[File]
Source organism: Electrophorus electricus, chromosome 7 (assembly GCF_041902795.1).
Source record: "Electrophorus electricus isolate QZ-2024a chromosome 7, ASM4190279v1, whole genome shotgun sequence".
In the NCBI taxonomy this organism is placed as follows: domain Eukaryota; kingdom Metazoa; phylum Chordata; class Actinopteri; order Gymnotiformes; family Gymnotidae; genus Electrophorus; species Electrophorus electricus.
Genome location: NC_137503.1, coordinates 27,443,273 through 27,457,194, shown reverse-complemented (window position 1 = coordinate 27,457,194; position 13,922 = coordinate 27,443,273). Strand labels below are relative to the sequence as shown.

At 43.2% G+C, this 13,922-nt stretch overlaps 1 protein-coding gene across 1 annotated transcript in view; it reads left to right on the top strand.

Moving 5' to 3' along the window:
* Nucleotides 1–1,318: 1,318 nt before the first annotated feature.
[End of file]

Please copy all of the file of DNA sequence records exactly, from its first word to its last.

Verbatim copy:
Source organism: Electrophorus electricus, chromosome 7 (assembly GCF_041902795.1).
Source record: "Electrophorus electricus isolate QZ-2024a chromosome 7, ASM4190279v1, whole genome shotgun sequence".
In the NCBI taxonomy this organism is placed as follows: domain Eukaryota; kingdom Metazoa; phylum Chordata; class Actinopteri; order Gymnotiformes; family Gymnotidae; genus Electrophorus; species Electrophorus electricus.
Genome location: NC_137503.1, coordinates 27,443,273 through 27,457,194, shown reverse-complemented (window position 1 = coordinate 27,457,194; position 13,922 = coordinate 27,443,273). Strand labels below are relative to the sequence as shown.

At 43.2% G+C, this 13,922-nt stretch overlaps 1 protein-coding gene across 1 annotated transcript in view; it reads left to right on the top strand.

Moving 5' to 3' along the window:
* Nucleotides 1–1,318: 1,318 nt before the first annotated feature.